By Omar Johnson
The author has permitted the reprinting and redistribution of this article.
One of the surest pathways to wealth through real estate has always been the acquisition of cash flowing rental properties. However, as with any business, for every successful, happy landlord there are eight or nine others who are either struggling, sitting on the sidelines, or completely washed out. Despite this fact, the principles and practices involved in running such a business successfully are quite straightforward and easy enough to follow with just a little bit of quality advice and common sense. Let’s examine where you can go right and where you can go wrong in acquiring rental properties.
The are at least three primary advantages of rental properties sought by portfolio investors.
The main one is passive cash flow; once acquired, rental properties generate income without the landlord actively working. In addition the owner typically enjoys gains from appreciation as well, as property values tend to rise over time. And finally, the tax advantages of owning rental properties can be substantial, the primary one being claimed depreciation. Although most properties go up in value year by year, the IRS allows property owners to deduct depreciation losses from their reported income as if the property were actually declining in value. Consult your CPA or tax professional for specifics on this subject.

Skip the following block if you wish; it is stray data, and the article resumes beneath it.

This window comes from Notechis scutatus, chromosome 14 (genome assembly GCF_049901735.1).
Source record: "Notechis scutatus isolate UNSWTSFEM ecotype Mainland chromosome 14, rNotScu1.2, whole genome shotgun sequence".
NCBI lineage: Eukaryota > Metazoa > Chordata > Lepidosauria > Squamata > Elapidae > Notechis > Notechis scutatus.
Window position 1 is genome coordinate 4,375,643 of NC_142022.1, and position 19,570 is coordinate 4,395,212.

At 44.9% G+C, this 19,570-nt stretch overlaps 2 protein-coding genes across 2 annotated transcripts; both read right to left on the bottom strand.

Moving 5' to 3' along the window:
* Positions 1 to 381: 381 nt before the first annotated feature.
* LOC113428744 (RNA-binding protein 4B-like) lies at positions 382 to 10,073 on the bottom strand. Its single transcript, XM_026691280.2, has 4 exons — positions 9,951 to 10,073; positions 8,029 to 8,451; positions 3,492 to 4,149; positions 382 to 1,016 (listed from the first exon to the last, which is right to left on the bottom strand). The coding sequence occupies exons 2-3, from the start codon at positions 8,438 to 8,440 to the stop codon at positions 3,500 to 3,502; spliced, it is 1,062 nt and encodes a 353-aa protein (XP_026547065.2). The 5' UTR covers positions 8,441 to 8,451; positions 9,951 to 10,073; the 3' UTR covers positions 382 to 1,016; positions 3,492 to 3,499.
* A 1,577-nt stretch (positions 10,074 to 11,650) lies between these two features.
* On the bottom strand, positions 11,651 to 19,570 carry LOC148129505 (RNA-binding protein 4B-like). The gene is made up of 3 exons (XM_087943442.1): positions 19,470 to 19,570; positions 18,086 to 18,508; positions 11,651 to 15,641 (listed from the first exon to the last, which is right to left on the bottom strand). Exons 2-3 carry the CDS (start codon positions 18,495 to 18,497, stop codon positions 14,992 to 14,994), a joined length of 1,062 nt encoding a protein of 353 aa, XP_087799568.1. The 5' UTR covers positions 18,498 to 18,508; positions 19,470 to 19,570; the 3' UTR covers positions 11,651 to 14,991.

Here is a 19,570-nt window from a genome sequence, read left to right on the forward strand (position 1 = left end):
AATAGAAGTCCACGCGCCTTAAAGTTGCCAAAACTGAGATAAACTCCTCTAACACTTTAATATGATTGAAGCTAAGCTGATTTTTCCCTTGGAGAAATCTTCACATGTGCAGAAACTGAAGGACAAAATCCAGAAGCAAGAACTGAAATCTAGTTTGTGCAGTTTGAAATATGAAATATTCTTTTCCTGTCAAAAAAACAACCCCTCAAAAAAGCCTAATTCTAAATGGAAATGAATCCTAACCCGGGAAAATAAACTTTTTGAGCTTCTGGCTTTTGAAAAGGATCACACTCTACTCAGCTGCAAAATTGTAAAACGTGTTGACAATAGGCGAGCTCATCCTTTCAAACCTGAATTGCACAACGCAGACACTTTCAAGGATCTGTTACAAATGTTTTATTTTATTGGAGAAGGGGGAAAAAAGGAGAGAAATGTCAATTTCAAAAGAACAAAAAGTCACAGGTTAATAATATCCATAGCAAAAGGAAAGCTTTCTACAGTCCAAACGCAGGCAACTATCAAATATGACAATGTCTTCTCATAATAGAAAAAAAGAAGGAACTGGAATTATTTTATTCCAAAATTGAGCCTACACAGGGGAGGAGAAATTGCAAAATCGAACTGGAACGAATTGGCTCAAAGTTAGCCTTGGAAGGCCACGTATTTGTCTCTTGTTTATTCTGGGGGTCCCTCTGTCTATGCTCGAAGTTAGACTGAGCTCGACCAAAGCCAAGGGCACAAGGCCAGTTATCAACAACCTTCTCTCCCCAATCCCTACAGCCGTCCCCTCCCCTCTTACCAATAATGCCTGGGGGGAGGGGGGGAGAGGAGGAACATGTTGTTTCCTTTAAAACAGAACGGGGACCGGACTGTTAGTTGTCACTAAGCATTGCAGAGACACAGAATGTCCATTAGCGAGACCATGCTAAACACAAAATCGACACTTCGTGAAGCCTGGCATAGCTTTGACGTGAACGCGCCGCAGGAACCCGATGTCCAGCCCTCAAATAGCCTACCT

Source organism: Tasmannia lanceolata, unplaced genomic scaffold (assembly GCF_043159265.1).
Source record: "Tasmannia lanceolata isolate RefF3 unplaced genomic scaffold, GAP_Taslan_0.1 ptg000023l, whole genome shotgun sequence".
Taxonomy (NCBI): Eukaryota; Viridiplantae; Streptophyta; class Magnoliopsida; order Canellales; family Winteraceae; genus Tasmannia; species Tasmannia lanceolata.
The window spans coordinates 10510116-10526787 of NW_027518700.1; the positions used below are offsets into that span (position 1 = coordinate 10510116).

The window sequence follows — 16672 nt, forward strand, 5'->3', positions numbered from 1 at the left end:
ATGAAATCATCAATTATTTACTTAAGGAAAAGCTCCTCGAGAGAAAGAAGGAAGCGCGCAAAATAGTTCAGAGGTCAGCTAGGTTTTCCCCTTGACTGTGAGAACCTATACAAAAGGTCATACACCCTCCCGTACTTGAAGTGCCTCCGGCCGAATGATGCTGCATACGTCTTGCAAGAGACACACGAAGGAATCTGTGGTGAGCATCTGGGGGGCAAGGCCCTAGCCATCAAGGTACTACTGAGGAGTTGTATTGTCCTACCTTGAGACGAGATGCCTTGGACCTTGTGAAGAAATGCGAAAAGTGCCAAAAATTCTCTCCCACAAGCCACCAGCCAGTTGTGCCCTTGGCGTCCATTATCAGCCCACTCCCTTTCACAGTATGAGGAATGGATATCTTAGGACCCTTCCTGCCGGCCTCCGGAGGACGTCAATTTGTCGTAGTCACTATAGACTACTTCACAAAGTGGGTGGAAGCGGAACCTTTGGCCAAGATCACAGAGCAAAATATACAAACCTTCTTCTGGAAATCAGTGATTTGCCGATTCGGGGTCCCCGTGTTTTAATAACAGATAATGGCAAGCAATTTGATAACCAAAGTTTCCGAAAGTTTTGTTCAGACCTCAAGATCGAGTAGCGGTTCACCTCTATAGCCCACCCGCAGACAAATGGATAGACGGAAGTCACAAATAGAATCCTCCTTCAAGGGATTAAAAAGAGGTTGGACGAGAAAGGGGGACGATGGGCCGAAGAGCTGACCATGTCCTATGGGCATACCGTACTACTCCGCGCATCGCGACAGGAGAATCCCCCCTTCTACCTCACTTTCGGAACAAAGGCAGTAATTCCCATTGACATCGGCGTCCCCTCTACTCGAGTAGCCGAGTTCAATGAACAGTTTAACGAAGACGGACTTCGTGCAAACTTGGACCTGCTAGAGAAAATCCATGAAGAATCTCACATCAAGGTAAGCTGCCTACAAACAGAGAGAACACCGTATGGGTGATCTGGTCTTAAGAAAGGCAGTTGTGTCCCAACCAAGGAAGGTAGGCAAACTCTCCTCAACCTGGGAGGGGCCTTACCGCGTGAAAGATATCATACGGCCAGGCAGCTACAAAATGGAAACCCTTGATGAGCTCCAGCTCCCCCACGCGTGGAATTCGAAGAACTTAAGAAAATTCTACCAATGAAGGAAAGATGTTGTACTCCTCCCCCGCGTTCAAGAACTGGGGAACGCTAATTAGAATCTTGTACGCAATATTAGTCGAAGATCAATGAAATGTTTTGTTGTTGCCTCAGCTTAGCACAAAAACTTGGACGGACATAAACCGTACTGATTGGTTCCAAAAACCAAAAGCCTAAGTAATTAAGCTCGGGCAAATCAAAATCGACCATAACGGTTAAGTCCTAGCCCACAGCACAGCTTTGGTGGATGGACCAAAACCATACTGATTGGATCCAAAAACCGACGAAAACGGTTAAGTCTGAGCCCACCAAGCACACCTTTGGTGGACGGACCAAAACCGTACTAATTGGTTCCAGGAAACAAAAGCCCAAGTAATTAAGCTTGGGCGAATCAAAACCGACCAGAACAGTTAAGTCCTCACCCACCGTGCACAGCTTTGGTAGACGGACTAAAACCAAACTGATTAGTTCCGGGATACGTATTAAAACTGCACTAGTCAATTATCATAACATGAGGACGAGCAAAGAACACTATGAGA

So how do aspiring landlords go wrong
Generally in one of four ways. The primary sin is paying too much for the property. To operate at a profit you must pay wholesale, not retail. Generally speaking, retail price is what the seller wants you to pay. Wholesale price is the price at which you can buy the property so that it will cash flow at an acceptable cap rate after accounting for all expenses mortgage payments (including principal, interest, taxes, insurance), maintenance, management, vacancy, and any deferred maintenance.
Buying wholesale means buying at a price where the property will cash flow today, not after improvements are made or rent is increased. The second pitfall is buying a property that is unrentable or located in a neighborhood with a soft rental market. The ideal solution is to buy properties that are already tenant occupied, but if you do buy a vacant property make sure there is plenty of rental demand in the neighborhood or better yet locate several potential tenants before you buy.
The third roadblock comes from using conventional financing and reaching your lender’s loan limit. After you have a certain number of rental properties your lender will cut you off and not loan you money to buy more. The best solution for this is to avoid using conventional financing and acquire properties by alternative financing methods, such as subject to, seller financing, or private financing whenever possible.
The final hurdle to overcome is landlord burnout, which is what happens when green landlords try to manage all of their properties themselves. If you want to be a business person and not a hobbyist, plan to use professional property management services, and figure them in to your costs when you buy.
Omar Johnson is a successful real estate investor and author of the home study course Renegade Stealth Marketing For The Savvy Real Estate Entrepreneur For more info visit httpwww.renegadestealthmarketing.com
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